By Vinnie Lione-Napoli
Arts & Entertainment Co-Editor
With 2012 finally at a close, the awards season for the film industry is in high gear. The festivities kicked off two Sundays ago with the 70th Golden Globe Awards, which honored the best in film and television of the past year.
This year’s Golden Globes, as they frequently do, will likely provide audiences with a barometer for films’ success at the far more prestigious Academy Awards next month.
One of the most interesting distinctions between the two awards programs, aside from the lack of television accolades at the Oscars, is the conscious separation of dramatic and comedic works in many categories of the Golden Globes. This provides an opportunity for an additional film, show, or celebrity to celebrate success, even if they would have lost out at the Oscars to someone or something in an opposing genre.
The grand prize winners of the night were the CIA thriller “Argo” and the film-based-on-a-musical-based-on-a-novel “Les Miserables” for the Best Drama and Musical/Comedy motion pictures respectively. Ben Affleck himself also surprisingly won for his directorial role in “Argo,” despite being snubbed by the Academy. With an “Argo” victory over the critically adored “Lincoln” and “Zero Dark Thirty,” the film’s prospects at the Oscars look brighter than ever, despite being largely overshadowed by these two ambitious historical dramas. An Academy Award is not by any means guaranteed, however, as evidenced by the Golden Globe victories and Oscar losses of 2009’s “Avatar” and 2010’s “The Social Network.”
Rounding out the nominees for best drama are the visually striking “Life of Pi” and the overwhelmingly entertaining “Django Unchained,” the latter of which earned director/writer Quentin Tarantino an award for Best Screenplay.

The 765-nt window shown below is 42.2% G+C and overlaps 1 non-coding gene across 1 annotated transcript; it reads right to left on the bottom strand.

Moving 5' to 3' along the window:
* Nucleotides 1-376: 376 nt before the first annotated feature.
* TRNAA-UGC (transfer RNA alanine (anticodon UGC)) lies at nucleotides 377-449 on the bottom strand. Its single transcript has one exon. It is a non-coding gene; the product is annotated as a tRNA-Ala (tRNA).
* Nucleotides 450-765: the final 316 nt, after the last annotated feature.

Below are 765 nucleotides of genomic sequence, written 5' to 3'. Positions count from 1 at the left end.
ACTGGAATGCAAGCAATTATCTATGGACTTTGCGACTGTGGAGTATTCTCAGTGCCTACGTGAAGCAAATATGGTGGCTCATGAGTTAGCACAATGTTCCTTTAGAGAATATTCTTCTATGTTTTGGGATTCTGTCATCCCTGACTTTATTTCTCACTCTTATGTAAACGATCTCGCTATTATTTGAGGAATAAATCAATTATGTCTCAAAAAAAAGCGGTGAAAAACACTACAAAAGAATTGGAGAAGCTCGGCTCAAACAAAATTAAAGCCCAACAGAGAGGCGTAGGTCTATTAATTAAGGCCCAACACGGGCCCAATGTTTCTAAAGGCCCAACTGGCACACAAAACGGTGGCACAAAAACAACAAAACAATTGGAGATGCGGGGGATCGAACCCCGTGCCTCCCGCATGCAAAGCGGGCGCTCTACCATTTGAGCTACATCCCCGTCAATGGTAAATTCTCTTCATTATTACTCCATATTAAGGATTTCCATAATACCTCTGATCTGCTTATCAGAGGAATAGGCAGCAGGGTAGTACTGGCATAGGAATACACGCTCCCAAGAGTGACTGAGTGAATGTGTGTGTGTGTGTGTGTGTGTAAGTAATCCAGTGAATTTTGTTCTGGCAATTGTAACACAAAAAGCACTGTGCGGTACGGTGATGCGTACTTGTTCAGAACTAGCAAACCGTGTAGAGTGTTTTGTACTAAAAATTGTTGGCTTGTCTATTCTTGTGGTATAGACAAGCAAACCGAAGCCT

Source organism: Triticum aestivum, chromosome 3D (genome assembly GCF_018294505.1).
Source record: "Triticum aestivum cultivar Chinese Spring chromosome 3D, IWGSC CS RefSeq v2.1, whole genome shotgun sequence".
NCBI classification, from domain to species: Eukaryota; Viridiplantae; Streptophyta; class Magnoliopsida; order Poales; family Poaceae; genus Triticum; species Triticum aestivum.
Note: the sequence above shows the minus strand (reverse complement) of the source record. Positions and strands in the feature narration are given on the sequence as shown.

The main challenger to Tom Hooper’s “Les Miserables” in the musical/comedy category was David O. Russell’s superb “Silver Linings Playbook.” Hooper, who directed 2010’s Oscar-winning “The King’s Speech,” was also denied a directorial nod at the Oscars in this highly-competitive year. Russell, on the other hand, did earn a nomination, providing his film with a distinct glimmer of hope in the Best Picture category. Both films have questionable odds of success in February, however. With the exception of 2011’s “The Artist” and 2005’s Golden Globe-snubbed “Crash,” a nominee for Best Musical/Comedy has ended up losing out to a dramatic nominee at the Oscars every year since 2002’s “Chicago.”
Dramatic acting accolades went to both Daniel Day-Lewis for tackling Abraham Lincoln in Steven Spielberg’s biopic and Jessica Chastain for her brilliant portrayal of a CIA agent in Kathryn Bigelow’s post-9/11 drama “Zero Dark Thirty.” Hugh Jackman took home a Best Actor award for his performance as the iconic Jean Valjean in “Les Miserables” and Jennifer Lawrence won for her sensational portrayal of a recovering sex addict in “Silver Linings Playbook.” Christoph Waltz, who scored a much-deserved Oscar for his work in Tarantino’s 2009 masterpiece “Inglourious Basterds,” also won for his supporting role in “Django Unchained.” Anne Hathaway, who had sparked instantaneous Oscar buzz with her passionate performance as Fantine in “Les Miserables,” won with ease for her supporting role.
In addition, the latest Bond film “Skyfall” won a Golden Globe for Adele in the Best Original Song category, and “Life of Pi” received the award for Best Original Score. The French-language “Amour” was named the Best Foreign Film and Pixar’s “Brave” received the Best Animated Feature award.
Hosts Tina Fey and Amy Poehler, stars of the NBC sitcoms “30 Rock” and “Parks and Recreation” respectively, tried their best to make this often-stale Oscar preview entertaining, with mild success. Both women were also nominated as lead comedic actresses for their television work, losing out to Lena Dunham for her role on her HBO brainchild, “Girls.” The series also won the award for Best Musical/Comedy program.
On the television side of the night, Showtime’s captivating drama “Homeland” emerged as the clear winner. The program not only won the best dramatic series trophy but also swept the lead dramatic acting categories for Damian Lewis and Claire Danes.
“Game Change,” an HBO film, went home quite satisfied, earning awards for Best Miniseries/Television Film, and acting awards for Julianne Moore and Ed Harris for their uncanny portrayals of Sarah Palin and John McCain respectively.
Other acting awards went to Don Cheadle for his role in the Showtime program “House of Lies,” Kevin Costner for his performance in the History Channel miniseries “Hatfields & McCoys” and Maggie Smith for her work in the British drama “Downton Abbey.”
The accolades awarded and information gained at the 70th Golden Globes will certainly provide audiences with a general idea of what may occur at the Oscars next month. With such interesting contrasts in the lists of nominees, the results will no doubt be full of surprises.